Coase comes up with a definition of the "firm" as an organization that defines employer and employee, master and servant which satisfies the "plain man's" definition of the firm. Coase explains that transaction cost optimization can account for the need of the firm.
The thesis is interesting and his discussion of other theories is rigorous and useful, but Coase's conclusion and logic is limited in many of the same ways as the theories he tries to tear down.
First of all, the idea that there is some kind of curve that can show when a firm is the right size, albeit the firm may be in several product areas is a bit linear. Also, he doesn't really discuss in depth some of the knowledge and competence that can be held in a firm and account for its fitness or value. Obviously silicon valley and virtual companies didn't exist in 1937 when he published the paper, but I think that the technological advances that caused the scalability and transaction cost performance that gave birth to the firm are now giving birth to virtual firms and communities that transcend the firm.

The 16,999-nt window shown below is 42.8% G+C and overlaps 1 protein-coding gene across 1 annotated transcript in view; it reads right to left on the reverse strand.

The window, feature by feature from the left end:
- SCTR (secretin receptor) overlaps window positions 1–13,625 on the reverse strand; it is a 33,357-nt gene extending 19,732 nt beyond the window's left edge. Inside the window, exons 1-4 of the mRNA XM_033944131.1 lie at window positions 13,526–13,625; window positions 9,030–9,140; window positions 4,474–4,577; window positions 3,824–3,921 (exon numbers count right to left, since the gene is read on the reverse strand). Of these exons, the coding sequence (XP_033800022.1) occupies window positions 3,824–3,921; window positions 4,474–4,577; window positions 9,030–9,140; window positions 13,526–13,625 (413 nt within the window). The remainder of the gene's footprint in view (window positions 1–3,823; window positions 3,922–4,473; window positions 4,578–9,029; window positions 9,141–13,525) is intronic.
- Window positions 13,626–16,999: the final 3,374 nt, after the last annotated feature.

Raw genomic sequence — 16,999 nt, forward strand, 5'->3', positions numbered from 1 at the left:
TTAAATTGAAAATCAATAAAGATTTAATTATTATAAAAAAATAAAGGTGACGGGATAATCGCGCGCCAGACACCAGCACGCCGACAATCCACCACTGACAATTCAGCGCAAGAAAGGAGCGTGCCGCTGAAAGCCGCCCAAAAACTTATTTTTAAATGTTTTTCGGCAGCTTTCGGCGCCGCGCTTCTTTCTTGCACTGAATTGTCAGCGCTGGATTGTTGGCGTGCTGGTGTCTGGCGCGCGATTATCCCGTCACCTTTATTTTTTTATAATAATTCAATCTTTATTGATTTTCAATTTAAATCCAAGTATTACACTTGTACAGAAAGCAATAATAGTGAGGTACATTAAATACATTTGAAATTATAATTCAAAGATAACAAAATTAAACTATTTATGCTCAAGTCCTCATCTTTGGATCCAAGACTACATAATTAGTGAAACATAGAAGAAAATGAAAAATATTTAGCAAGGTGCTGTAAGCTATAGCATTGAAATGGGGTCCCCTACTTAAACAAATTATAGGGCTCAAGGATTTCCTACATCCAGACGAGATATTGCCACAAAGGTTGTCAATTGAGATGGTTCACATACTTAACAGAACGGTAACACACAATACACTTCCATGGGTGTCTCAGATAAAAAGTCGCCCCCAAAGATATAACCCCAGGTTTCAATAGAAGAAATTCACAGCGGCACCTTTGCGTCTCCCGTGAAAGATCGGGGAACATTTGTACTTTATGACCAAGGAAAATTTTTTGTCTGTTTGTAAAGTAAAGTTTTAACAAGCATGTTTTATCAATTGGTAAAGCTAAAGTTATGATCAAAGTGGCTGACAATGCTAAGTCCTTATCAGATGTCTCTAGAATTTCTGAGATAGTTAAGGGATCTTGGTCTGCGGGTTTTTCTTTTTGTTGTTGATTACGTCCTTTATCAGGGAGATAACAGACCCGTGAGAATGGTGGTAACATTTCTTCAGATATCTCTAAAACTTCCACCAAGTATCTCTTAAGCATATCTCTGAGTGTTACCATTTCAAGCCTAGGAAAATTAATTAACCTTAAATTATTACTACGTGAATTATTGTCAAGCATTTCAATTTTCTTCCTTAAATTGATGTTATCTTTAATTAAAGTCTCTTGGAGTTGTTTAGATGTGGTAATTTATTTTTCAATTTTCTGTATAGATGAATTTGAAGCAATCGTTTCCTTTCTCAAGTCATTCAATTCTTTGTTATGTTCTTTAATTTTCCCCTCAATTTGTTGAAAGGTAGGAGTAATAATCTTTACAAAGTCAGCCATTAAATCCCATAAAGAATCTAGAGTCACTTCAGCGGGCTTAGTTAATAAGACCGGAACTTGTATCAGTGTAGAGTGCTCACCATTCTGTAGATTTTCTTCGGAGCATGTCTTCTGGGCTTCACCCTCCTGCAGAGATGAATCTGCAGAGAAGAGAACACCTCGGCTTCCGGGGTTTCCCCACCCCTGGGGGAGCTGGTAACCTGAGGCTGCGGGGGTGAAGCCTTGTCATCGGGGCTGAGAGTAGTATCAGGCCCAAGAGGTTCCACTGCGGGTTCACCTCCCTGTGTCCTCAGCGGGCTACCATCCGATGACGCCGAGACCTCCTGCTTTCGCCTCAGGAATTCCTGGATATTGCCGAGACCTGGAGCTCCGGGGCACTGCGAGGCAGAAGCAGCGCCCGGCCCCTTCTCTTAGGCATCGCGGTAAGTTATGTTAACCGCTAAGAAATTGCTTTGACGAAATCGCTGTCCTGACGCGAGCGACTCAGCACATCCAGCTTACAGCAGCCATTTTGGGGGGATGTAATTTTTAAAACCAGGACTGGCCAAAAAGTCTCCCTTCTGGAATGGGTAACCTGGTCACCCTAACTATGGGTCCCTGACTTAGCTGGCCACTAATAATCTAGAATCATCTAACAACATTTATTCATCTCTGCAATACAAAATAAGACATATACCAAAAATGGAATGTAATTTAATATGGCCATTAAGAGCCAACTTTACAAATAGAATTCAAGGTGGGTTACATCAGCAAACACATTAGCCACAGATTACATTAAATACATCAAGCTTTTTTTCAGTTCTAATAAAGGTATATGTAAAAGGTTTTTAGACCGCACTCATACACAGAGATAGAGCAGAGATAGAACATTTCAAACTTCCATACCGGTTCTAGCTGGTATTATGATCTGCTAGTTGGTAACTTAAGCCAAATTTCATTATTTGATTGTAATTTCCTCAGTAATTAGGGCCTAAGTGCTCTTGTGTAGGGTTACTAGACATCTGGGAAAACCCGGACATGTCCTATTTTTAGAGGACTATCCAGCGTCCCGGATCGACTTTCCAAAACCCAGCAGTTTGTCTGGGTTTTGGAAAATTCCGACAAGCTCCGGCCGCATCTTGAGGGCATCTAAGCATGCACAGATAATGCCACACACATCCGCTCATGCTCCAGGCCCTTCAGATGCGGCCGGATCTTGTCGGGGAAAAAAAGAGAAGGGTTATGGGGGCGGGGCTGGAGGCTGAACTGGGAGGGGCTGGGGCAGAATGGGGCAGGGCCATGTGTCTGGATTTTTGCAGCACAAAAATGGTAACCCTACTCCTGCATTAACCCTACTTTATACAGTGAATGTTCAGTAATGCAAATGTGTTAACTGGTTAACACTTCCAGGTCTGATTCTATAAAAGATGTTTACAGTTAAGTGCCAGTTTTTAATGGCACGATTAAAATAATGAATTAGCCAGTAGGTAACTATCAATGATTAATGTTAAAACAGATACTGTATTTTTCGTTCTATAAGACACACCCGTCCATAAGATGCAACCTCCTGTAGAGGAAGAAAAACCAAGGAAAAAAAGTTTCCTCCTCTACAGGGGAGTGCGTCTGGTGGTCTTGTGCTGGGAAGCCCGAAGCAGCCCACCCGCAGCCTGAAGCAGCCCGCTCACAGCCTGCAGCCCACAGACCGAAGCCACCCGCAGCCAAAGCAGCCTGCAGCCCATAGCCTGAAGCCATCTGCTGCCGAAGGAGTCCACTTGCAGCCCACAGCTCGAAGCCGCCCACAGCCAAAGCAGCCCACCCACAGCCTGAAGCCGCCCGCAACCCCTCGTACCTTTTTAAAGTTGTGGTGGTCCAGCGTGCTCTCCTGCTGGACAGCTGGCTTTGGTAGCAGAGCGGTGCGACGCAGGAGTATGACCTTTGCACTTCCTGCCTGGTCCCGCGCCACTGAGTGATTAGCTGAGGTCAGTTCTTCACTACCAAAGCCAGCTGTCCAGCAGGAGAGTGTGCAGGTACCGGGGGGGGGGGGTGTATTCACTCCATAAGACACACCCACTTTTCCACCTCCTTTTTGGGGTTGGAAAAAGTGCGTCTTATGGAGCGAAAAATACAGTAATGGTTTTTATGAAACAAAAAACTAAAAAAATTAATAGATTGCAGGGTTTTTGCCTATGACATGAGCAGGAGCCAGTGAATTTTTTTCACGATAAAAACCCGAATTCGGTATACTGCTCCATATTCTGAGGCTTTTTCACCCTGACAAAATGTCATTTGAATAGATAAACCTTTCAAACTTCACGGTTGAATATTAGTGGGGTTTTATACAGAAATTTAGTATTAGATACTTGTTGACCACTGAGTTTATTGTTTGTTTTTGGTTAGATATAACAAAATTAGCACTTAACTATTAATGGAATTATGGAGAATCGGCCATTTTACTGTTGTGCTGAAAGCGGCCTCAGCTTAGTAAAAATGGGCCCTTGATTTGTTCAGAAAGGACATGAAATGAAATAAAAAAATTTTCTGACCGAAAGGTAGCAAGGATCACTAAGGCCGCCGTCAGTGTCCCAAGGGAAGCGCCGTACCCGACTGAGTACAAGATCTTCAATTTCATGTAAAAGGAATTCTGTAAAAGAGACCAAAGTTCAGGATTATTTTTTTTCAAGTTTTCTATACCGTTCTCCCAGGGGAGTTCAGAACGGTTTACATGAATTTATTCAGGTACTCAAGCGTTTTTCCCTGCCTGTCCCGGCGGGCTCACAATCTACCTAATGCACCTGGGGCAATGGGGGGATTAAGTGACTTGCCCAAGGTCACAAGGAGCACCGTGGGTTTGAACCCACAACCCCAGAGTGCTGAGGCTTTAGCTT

As a paper to set the definition of the firm and set a milestone, it was very interesting.
Feburary 16, 1999
In afterthought and particularly after talking to Iwamura-san, it appears that Coase does describe the firm as something beyond the market. Iwamura-san noted after my reference to Coase that Coase was not the first person to think of this. In any case, some people, like Iwamura-san will argue that everything is just an extension of the market.